Mr Brandis is a lawyer by trade and was the arts minister in the coalition government which, in 2006, rejected art resale royalties (ARR) as being unworkable or non-viable. The big limiting parameter/problem is that the funding allocated to the scheme's set-up has run out -- or is about to -- and it is not able to pay for itself.  How this will play out is a interesting question. However, the coalition has no face to lose upon the failure of a scheme that was the love-child of the rather unpopular previous government.
John adds that Mr Brandis has stated that the new Government will wait until the post-implementation review of the ARR scheme is complete before it does anything.


Can you benefit from the Brief?  Katfriend and fellow blogger Shireen Smith (Azrights) is organising a two-hour Essential Intellectual Property Briefing Seminar on 11 October in Islington, North London, for branding agencies, marketers, web designers, business advisers and similarly-inclined professional folk who may be at risk of suffering damage to their reputations and/or exposure to unwanted litigation for making an error of judgment when creating a new brand or website or when giving strategic business advice with an IP flavour. If you are interested, here's the place to click.  Registration is a snip at £40. Speed is advised since Shireen is limiting attendance to just 12 people -- though this Kat hears that, if there's enough interest, she will run a further Brief.


A Doctor writes ...  Last week's Katpost "Upsetting the Applecart? An Apple a Delay Keeps the Trade Mark Away", here, contained numerous Kat comments concerning questions referred (in German) to the Court of Justice of the European Union (CJEU), but translated into English and published by the UK's Intellectual Property Office.  This Kat has since received an extremely helpful comment from his venerable friend and IP Hall of Fame inductee Dr Alexander von Mühlendahl, who informs him that the questions from the German Bundespatengericht and their translations had not yet been made available from the Curia website. This is significant, since the Kat's comments were directed at the available English translation and not at the original German.   Alexander adds:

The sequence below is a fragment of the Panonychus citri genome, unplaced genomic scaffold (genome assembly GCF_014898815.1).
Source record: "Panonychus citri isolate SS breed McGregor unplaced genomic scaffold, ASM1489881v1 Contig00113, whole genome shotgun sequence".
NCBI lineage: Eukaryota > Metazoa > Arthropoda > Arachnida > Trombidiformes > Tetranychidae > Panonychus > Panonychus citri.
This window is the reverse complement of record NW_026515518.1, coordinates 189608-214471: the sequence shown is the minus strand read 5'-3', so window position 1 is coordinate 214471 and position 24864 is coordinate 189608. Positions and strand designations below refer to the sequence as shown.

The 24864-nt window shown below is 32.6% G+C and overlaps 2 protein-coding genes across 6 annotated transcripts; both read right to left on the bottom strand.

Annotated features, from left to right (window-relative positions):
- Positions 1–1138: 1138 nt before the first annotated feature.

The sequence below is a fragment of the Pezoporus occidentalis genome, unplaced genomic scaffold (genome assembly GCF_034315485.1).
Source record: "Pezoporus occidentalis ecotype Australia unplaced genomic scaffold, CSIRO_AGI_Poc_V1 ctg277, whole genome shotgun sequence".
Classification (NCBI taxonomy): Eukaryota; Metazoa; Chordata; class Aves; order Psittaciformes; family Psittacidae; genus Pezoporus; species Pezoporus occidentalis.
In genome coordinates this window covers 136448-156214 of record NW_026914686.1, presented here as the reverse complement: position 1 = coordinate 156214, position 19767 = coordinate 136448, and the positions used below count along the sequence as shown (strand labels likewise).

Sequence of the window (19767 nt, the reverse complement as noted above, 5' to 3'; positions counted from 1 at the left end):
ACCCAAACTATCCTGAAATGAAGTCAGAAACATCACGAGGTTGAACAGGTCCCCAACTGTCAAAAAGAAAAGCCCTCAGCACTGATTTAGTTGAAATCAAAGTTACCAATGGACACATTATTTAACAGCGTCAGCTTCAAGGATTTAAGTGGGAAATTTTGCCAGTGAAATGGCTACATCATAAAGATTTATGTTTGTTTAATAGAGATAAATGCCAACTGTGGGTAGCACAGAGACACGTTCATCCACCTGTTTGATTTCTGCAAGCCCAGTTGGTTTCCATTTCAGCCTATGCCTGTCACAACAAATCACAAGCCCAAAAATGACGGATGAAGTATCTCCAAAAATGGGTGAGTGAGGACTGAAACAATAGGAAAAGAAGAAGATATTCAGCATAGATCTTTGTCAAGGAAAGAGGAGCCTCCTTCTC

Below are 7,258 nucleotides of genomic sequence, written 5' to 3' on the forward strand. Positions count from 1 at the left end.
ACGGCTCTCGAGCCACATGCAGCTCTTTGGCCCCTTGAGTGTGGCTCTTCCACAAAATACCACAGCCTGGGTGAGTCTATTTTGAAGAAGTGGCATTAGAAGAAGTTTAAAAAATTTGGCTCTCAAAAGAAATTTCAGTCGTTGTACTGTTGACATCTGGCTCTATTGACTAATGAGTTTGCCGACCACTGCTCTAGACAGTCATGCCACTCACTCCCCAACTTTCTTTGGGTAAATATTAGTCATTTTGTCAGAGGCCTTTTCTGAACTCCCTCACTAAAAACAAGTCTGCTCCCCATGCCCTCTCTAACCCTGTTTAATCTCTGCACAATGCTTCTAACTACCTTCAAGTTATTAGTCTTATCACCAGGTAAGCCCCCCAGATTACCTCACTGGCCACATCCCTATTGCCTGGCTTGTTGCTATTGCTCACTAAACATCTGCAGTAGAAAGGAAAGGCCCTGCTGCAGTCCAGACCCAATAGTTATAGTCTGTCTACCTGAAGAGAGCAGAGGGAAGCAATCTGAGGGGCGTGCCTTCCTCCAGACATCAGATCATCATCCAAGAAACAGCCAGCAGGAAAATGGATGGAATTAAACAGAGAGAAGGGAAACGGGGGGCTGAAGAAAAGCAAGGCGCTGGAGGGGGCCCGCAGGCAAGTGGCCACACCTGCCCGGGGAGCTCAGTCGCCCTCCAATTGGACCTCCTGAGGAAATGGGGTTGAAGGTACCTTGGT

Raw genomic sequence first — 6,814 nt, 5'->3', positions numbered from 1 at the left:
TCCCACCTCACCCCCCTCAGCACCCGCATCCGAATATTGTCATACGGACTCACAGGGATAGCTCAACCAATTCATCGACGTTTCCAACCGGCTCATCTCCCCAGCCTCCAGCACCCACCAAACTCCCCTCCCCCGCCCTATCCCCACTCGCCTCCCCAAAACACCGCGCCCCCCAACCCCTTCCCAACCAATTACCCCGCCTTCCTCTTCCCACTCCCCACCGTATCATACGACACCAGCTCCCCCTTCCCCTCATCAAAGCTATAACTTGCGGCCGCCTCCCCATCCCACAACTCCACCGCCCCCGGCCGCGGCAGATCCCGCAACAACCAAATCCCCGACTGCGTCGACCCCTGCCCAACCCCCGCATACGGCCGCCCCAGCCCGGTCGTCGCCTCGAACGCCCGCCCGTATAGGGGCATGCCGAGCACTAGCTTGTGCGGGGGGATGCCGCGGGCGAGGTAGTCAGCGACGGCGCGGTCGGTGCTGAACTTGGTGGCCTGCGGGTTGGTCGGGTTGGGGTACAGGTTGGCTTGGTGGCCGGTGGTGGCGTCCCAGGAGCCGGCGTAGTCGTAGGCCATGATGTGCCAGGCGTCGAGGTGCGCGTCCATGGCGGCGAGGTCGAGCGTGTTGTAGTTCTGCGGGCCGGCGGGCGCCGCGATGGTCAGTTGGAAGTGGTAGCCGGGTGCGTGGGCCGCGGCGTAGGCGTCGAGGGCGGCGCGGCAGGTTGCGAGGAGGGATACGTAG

"Q4 actually asks not for the "scale" but the "scope" of protection ("Schutzumfang"). When reading the reasons (in German) for the reference, it becomes clear that the question is whether registration may be obtained for the applicant's own goods sold at retails, or only for third-party goods. The question is purely theoretical, because the list of goods and services is -- as would be expected -- not limited to the applicant's own goods sold at retail. Readers reading German are referred to the publication of the references in the APPLE case (and the companion NETTO case)in the September issue of GRUR, and the "Anmerkung" produced by me".
Thanks so much!

4 comments:

Andy J said...

Jeremy, You may need to correct the link to the Angora cat blog post, as it incorrectly contains ".com" instead of ".co".

Darren Smyth said...

Thanks Andy. Corrected now.

Anonymous said...

On the topic of IP in the Fashion Industry, the Controller of the Irish Office has just published written grounds in the long-running despite in Ireland over the trade mark DIESEL, which is worth a read.

Anonymous said...

The Angora cat - another argument against UPC Bi-fur-cation?

/I'll get my coat